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Should the Gospel Have a Warning Label?

On a recent flight I received the perfunctory peanut pack and noticed this odd warning.

Packed in a facility that handles peanuts.

Disclaimer: I am totally sensitive and supportive of warnings for those with peanut allergies. But it seemed a bit odd to have to disclaim that the place where peanuts are packaged handles peanuts. I remembered seeing this warning on a brass fishing lure with a three-pronged hook on the end: “Harmful if swallowed”. I am sure many large mouth bass would agree.

There is another warning that we might consider posting for those who choose to follow Jesus.

Caution – “In this world you will have trouble”.  (Read the small print in Mark and John, this truth IS in the brochure)

Perhaps the most insidious tactic of the Enemy is to suggest that troubles demonstrate that God is not there or that He has abandoned us. I think one of the most dangerous ideas that Christians communicate is that coming to faith in Jesus will make life trouble free. Coming to faith does not remove the trouble from our lives. Jesus is not a money back guarantee for perfect health, unlimited prosperity, and non-stop giddiness. Trouble is a part of life. Problems refine or ruin us. No one gets out of this life untouched by sin and sadness. In fact, trouble is where Jesus becomes most real.

I have told you all this so that you may have peace in me. Here on earth you will have many trials and sorrows. But take heart, because I have overcome the world.” (John 16:33, NLT)

Jesus was preparing his Apostles for troubles they would face and assuring them that He would be provide peace in the storm. That is what I have discovered in my journey with Jesus. When life delivers the inevitable I can be assured, deeply at peace, and even unshakable. It is not like He tried to cover up the cost of discipleship. In one of His best known messages Jesus proclaimed that “God blesses those who mourn, for they will be comforted.”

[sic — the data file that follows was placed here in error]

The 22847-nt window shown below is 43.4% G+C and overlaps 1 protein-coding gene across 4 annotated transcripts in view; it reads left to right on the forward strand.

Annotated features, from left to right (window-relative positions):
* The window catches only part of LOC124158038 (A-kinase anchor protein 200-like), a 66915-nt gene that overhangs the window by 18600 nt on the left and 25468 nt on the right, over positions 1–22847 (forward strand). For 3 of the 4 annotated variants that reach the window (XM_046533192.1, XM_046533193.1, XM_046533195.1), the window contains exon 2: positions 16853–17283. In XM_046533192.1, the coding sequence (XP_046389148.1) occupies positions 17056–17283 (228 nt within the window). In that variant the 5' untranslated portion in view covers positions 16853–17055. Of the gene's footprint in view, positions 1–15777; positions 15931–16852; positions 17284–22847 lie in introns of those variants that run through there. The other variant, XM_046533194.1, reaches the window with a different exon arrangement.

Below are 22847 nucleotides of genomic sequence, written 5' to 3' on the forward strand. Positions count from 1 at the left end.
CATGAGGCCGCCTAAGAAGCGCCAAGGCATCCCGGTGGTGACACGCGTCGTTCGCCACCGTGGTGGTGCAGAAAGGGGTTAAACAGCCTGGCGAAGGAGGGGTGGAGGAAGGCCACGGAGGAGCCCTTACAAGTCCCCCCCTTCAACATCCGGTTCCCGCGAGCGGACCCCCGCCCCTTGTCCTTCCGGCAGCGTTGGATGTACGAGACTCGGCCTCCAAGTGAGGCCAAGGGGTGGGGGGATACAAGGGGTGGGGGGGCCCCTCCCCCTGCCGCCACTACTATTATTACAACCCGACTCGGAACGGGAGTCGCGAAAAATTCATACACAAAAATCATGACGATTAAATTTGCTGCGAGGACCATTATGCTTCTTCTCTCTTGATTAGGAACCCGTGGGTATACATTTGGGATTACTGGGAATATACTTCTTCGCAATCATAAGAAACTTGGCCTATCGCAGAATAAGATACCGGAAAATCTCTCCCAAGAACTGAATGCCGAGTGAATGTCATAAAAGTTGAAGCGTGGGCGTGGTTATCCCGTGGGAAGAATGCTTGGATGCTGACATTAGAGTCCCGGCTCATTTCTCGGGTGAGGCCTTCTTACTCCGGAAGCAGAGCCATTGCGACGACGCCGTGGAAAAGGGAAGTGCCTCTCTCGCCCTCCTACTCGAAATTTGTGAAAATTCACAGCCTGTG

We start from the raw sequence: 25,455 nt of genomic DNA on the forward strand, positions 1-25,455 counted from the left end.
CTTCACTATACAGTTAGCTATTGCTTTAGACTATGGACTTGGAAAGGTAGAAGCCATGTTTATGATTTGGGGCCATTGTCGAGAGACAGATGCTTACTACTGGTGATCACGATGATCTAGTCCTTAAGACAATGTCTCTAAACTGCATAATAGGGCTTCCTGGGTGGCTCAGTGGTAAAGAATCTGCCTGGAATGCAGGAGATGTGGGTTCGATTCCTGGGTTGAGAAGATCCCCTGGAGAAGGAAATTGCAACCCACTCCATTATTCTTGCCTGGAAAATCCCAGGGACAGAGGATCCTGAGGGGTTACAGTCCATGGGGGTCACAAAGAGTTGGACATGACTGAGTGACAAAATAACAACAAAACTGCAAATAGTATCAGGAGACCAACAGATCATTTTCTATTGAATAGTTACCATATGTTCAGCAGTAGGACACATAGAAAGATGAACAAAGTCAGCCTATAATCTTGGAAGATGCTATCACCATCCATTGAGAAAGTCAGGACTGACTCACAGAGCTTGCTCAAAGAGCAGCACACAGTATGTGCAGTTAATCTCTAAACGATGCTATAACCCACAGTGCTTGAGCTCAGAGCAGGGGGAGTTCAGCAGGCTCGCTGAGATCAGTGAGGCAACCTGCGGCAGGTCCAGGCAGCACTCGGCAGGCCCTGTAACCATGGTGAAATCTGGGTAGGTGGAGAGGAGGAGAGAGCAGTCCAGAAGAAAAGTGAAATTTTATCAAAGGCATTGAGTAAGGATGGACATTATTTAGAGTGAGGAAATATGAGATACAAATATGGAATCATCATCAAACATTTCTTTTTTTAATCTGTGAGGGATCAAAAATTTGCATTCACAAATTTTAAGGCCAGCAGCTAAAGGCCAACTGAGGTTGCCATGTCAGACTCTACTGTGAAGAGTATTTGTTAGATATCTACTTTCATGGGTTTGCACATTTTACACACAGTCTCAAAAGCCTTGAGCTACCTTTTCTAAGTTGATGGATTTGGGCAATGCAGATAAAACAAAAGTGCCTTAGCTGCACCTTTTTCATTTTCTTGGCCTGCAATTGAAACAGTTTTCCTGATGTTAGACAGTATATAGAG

We all want to be like Jesus but without the process. Rick Warren writes what that looks like. “Since God intends to make you like Jesus, he will take you through the same experiences Jesus went through. That includes loneliness, temptation, stress, criticism, rejection, and many other problems.”

I wrote this in Waking Up Slowly.

God does not promise that everything will be perfect. Far from it. You and I are pretty much guaranteed to have some degree of suffering; none of us gets out of this life unscathed. Here is what God does promise:

He comforts us in all our troubles so that we can comfort others. When they are troubled, we will be able to give them the same comfort God has given us. For the more we suffer for Christ, the more God will shower us with his comfort through Christ. 2 Corinthians 1:4-5

The idea of suffering for Christ does not get people to buy prayer cloths, miracle water, and books. However, God’s promise to shower me with comfort should give me confidence that I can make it through trials.

Perhaps I should amend my earlier idea. We don’t need to warn new followers but instead assure them of the promises found in the finished work of Christ.

His comfort is constant.
His grace is always sufficient.
His love is unconditional and eternal.

I leave you with these words from a follower of Jesus who experienced his share of suffering.

And since we are his children, we are his heirs. In fact, together with Christ we are heirs of God’s glory. But if we are to share his glory, we must also share his suffering. Yet what we suffer now is nothing compared to the glory He will reveal to us later. (Romans 8:17-18)

I am leaning on that promise today.

Want to be more connected to God? Join me in the journey.